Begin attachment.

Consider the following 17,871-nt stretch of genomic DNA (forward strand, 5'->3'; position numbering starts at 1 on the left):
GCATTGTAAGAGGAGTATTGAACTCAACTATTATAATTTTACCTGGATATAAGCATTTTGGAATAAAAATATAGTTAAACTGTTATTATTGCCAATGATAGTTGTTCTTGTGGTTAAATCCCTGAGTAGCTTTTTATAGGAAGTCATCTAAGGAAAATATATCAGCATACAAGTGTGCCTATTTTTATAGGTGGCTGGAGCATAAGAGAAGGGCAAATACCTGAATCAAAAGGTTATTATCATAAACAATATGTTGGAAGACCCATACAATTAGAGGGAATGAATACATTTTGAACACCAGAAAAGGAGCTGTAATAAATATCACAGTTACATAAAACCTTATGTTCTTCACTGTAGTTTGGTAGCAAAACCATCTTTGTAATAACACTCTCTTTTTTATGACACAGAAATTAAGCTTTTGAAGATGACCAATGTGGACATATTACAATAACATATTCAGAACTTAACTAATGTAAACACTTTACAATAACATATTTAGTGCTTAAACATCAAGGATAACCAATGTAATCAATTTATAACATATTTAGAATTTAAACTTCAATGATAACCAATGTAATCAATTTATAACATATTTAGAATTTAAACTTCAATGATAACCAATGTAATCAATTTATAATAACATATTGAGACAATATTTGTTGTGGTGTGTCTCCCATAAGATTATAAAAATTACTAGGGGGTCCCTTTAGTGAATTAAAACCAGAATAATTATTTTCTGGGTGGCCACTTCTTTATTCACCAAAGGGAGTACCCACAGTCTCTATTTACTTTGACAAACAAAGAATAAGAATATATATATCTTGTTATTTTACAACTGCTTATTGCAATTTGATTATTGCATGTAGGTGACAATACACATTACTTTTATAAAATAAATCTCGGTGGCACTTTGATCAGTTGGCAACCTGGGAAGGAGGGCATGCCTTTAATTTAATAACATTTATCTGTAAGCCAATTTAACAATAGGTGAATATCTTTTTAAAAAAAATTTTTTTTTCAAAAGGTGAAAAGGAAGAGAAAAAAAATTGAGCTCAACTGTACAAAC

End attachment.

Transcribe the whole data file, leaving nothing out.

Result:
Consider the following 17,871-nt stretch of genomic DNA (forward strand, 5'->3'; position numbering starts at 1 on the left):
GCATTGTAAGAGGAGTATTGAACTCAACTATTATAATTTTACCTGGATATAAGCATTTTGGAATAAAAATATAGTTAAACTGTTATTATTGCCAATGATAGTTGTTCTTGTGGTTAAATCCCTGAGTAGCTTTTTATAGGAAGTCATCTAAGGAAAATATATCAGCATACAAGTGTGCCTATTTTTATAGGTGGCTGGAGCATAAGAGAAGGGCAAATACCTGAATCAAAAGGTTATTATCATAAACAATATGTTGGAAGACCCATACAATTAGAGGGAATGAATACATTTTGAACACCAGAAAAGGAGCTGTAATAAATATCACAGTTACATAAAACCTTATGTTCTTCACTGTAGTTTGGTAGCAAAACCATCTTTGTAATAACACTCTCTTTTTTATGACACAGAAATTAAGCTTTTGAAGATGACCAATGTGGACATATTACAATAACATATTCAGAACTTAACTAATGTAAACACTTTACAATAACATATTTAGTGCTTAAACATCAAGGATAACCAATGTAATCAATTTATAACATATTTAGAATTTAAACTTCAATGATAACCAATGTAATCAATTTATAACATATTTAGAATTTAAACTTCAATGATAACCAATGTAATCAATTTATAATAACATATTGAGACAATATTTGTTGTGGTGTGTCTCCCATAAGATTATAAAAATTACTAGGGGGTCCCTTTAGTGAATTAAAACCAGAATAATTATTTTCTGGGTGGCCACTTCTTTATTCACCAAAGGGAGTACCCACAGTCTCTATTTACTTTGACAAACAAAGAATAAGAATATATATATCTTGTTATTTTACAACTGCTTATTGCAATTTGATTATTGCATGTAGGTGACAATACACATTACTTTTATAAAATAAATCTCGGTGGCACTTTGATCAGTTGGCAACCTGGGAAGGAGGGCATGCCTTTAATTTAATAACATTTATCTGTAAGCCAATTTAACAATAGGTGAATATCTTTTTAAAAAAAATTTTTTTTTCAAAAGGTGAAAAGGAAGAGAAAAAAAATTGAGCTCAACTGTACAAAC